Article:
The Apple Dumpling Gang Rides Again (1979) – Vincent McEveety

Tim Conway and Don Knotts return as the hapless comedic pair Amos and Theodore in the sequel to the 1975 Disney family/comedy/western The Apple Dumpling Gang. This time around the pair, and the script are unfettered by everything that went before it, though the characters from the previous film are mentioned.

This time, Amos and Theodore are out on their own. With the hound dog donkey Clarissa in tow, the pair end up in Junction City, deciding whether to play it straight or try and pull a job. From there, even as they decide to go mostly straight, things go sideways for the pair, as they end up on the bad side of Wooly Bill Hitchcock (Kenneth Mars), get captured and pressed into service by a calvary division led by Major Gaskill (Harry Potter), get involved with a train-robbing gang led by Big Mac (Jack Elam) and fall afoul of an investigation into the selling of arms from Gaskill’s post.

The pair’s motivations seem to change from scene to scene, and there’s a bit of a haphazard romance thrown into the mix between Gaskill’s daughter, Millie (Elyssa Davalos), Lt. Jim Ravencroft (Robert Pine) and Private Jeff Reed (Tim Matheson).

So it ends up being silly, and mindless, and you wonder what the blooper reel looked like and how often Conway and Knotts busted one another up.

The film still falls squarely in the family/comedy/western genre of Disney’s first film, but focusing on Amos and Theodore removes the child actors from the story, and lets these two comedic legends make the west really wild.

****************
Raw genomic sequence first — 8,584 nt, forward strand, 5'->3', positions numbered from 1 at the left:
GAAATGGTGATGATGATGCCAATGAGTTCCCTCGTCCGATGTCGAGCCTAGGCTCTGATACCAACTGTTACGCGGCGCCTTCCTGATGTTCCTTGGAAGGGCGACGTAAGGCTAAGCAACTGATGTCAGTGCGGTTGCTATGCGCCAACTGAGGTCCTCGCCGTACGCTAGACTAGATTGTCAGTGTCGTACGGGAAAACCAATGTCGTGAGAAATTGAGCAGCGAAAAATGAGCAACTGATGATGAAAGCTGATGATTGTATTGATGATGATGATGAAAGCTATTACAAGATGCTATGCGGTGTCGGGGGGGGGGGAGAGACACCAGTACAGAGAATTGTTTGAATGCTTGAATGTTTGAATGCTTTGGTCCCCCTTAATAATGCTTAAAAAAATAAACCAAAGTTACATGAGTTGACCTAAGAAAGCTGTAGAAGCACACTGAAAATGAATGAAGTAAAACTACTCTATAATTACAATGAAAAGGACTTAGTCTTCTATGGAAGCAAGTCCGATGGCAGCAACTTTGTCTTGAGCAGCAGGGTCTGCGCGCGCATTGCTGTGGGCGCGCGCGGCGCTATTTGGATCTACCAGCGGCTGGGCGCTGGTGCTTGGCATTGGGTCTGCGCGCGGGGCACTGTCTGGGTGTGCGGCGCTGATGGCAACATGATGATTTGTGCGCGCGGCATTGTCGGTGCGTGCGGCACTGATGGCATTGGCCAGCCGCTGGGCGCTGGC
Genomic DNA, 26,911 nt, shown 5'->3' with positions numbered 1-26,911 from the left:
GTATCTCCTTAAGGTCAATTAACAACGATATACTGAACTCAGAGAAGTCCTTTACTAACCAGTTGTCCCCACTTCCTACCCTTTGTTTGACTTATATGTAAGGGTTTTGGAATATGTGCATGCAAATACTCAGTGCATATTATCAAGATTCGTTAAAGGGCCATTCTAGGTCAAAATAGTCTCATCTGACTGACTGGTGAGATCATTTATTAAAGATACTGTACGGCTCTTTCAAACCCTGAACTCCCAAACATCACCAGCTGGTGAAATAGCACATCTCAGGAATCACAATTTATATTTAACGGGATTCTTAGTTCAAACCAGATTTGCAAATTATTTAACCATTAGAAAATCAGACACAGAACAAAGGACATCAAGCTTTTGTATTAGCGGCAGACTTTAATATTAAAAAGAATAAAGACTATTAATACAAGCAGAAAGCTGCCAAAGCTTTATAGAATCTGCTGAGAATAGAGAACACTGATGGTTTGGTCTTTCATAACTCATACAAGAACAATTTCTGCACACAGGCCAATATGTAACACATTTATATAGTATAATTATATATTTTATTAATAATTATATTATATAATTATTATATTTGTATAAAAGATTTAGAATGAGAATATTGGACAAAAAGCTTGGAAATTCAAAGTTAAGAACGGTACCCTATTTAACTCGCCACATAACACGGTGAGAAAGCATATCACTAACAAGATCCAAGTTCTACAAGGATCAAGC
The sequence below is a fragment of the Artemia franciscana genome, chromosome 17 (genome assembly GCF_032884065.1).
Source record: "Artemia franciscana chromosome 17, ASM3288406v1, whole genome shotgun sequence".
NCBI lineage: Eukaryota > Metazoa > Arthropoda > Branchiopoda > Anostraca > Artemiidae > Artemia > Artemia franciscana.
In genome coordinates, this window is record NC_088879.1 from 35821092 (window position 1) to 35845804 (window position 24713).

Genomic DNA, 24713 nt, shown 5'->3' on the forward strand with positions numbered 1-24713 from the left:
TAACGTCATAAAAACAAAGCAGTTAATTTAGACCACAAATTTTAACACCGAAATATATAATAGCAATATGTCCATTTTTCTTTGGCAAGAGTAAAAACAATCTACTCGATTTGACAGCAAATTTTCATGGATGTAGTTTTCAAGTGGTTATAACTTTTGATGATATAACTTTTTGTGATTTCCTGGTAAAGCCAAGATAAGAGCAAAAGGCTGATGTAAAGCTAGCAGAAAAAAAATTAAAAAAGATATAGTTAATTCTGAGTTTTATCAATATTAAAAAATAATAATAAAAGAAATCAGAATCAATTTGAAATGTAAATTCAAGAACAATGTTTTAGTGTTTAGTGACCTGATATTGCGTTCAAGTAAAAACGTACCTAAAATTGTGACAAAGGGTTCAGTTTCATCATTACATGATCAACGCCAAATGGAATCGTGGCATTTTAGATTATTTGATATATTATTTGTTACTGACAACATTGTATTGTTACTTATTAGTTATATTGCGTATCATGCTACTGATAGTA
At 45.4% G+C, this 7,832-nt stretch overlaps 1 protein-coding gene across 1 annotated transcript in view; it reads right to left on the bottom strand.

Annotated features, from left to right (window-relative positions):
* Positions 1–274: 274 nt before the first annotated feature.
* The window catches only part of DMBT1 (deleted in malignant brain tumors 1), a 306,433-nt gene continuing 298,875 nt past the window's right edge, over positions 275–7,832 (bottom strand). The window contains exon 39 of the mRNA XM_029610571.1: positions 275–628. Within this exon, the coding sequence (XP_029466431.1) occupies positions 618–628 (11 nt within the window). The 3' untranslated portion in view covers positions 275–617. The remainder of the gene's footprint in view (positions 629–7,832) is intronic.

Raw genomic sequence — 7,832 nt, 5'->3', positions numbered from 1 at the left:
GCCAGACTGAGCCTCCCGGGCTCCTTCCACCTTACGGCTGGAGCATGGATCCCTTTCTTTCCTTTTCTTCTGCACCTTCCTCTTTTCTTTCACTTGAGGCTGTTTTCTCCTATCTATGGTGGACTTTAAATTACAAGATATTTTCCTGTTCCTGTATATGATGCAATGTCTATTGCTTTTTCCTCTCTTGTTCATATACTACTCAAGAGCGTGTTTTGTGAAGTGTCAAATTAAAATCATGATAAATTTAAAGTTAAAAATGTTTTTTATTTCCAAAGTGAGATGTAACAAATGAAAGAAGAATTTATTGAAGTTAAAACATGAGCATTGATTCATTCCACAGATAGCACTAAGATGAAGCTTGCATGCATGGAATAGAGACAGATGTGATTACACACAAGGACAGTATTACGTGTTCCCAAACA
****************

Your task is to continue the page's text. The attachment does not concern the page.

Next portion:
The film still plays with all the stereotypes you would expect, villainous baddies, romance on the high plains, chases, shootouts and sweeping locales, but it’s Conway and Knotts that really make this film shine.

Much like the first film, I remember seeing this at a matinee screening, and I no doubt saw it on video after my family bought into the home video craze and we’d be renting movies for the weekend.

I found myself chuckling at the pair throughout this film, no matter the trappings these two are comedic gold, and I loved watching all of their pairings. I remember watching these films and then getting so excited in 1981 when they started advertising for another pairing for the film Private Eyes, which I remember delighting in as a child (and a woman screaming in the audience at a rather goofy monster appearance).

But films like this one show that just because it’s family-friendly doesn’t mean that you’re not going to enjoy it. It’s light entertainment, and Knotts and Conway show how priceless they are in their team-ups.

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